From the Taipei Maokong Gondola’s terminus station Maokong Station, which is 299 meters above sea level, you can turn to the east on the road right out of the station, walk for 1.2km, and you’ll get to the Taipei Tea Promotion Center for Tieguanyin and Paochong Tea. It’s a red color structure set in lush green hillside and surrounded by a small lovely garden.
In one of the galleries, you can browse through some of the tea making machines and get to know how tea is made from being picked, withered, rolled, and dried in a lengthy process. In the tasting room, it’s always stationed with one or two knowledgeable locals brewing tea for the visitors. The friendly tea masters will show you the popular way most Taiwanese brew and drink tea. You’ll be able to sample for a wide range of teas grown nearby before you want to buy some as souvenirs. The spacious tasting rooms and exhibition areas will certainly make you recuperate quickly from summer heat or strenuous walk.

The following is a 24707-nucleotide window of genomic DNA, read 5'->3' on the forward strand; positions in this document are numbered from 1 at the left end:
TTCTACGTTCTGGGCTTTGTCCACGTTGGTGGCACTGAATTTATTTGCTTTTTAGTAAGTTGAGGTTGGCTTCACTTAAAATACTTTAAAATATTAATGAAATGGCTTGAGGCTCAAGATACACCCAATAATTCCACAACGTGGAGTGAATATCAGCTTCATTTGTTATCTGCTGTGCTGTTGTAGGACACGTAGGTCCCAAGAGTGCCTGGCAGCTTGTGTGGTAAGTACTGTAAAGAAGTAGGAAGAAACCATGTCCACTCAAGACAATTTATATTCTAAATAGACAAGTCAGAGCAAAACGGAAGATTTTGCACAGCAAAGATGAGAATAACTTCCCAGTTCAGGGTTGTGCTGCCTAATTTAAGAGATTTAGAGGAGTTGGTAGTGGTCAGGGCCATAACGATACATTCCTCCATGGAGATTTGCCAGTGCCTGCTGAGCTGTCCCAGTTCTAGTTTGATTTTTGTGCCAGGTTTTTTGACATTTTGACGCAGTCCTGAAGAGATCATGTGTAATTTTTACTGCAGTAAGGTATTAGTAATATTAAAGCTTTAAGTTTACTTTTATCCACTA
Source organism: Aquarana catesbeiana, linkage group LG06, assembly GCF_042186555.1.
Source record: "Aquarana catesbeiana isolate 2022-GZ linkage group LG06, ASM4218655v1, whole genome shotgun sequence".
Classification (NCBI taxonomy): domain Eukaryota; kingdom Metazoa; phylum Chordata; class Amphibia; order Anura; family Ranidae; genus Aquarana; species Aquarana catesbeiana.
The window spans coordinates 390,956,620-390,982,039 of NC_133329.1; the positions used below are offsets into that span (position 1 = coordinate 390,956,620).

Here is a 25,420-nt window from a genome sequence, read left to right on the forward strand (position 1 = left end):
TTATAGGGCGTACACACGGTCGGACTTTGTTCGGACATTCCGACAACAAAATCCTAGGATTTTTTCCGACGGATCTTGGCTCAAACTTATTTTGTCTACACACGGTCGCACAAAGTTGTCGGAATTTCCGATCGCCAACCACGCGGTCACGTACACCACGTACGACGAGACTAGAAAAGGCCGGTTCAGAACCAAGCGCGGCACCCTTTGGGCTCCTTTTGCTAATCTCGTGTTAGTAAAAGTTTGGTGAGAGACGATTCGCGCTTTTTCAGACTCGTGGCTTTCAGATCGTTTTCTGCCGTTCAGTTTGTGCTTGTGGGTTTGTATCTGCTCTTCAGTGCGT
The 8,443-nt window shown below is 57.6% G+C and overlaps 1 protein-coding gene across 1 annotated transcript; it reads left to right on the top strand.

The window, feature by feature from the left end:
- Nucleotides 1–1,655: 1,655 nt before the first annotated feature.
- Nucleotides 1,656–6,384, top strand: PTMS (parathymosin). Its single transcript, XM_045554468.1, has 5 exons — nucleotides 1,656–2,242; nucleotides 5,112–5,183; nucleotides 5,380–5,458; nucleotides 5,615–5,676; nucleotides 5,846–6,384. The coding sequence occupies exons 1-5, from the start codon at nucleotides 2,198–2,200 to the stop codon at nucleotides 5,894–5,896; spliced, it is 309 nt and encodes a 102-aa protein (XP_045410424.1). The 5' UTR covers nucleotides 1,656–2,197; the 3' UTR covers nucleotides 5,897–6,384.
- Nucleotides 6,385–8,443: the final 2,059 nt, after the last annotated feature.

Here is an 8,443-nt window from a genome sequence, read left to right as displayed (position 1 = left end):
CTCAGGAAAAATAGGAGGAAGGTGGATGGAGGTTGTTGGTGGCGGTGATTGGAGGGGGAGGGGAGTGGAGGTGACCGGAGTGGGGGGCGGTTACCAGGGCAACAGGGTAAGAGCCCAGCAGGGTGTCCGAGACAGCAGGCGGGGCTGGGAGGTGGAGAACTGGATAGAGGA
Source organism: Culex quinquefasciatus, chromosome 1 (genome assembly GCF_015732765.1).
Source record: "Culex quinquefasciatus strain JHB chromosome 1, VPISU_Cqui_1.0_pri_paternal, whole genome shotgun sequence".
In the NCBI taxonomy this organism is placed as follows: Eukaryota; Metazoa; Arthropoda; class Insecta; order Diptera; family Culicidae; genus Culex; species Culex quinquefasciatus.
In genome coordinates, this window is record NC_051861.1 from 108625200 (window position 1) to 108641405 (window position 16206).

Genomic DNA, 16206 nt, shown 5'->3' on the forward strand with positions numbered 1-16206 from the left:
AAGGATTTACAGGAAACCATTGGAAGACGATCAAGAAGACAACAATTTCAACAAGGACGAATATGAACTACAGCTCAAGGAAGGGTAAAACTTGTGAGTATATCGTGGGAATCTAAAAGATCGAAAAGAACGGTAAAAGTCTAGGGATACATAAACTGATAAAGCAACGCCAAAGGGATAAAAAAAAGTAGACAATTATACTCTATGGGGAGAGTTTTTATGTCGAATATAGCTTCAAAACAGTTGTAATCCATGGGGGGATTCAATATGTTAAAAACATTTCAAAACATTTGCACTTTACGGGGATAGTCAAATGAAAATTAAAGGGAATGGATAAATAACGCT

Tea Fragrance Loop Trails
Right across the road in front of the entrance of the Tea Promotion Center, you’ll find the trailhead of the Health Trail, which links the Pothole Trail, Tea Promotion Center Trail, and Licle Skywalk Trail to constitute the so-called “tea fragrance loop trail” system.
Most sections of the well-paved footpath are boardwalks meandering through the tea bushes and bamboo or natural forests. Some creeks are bordered by the trail and there’s even a waterfall near the bottom of the Pothole Trail. You might find dozens of stairs challenging, but luckily the short length of the trails with proper shade and cooler temperature even on a hot summer day will definitely give you peace of mind.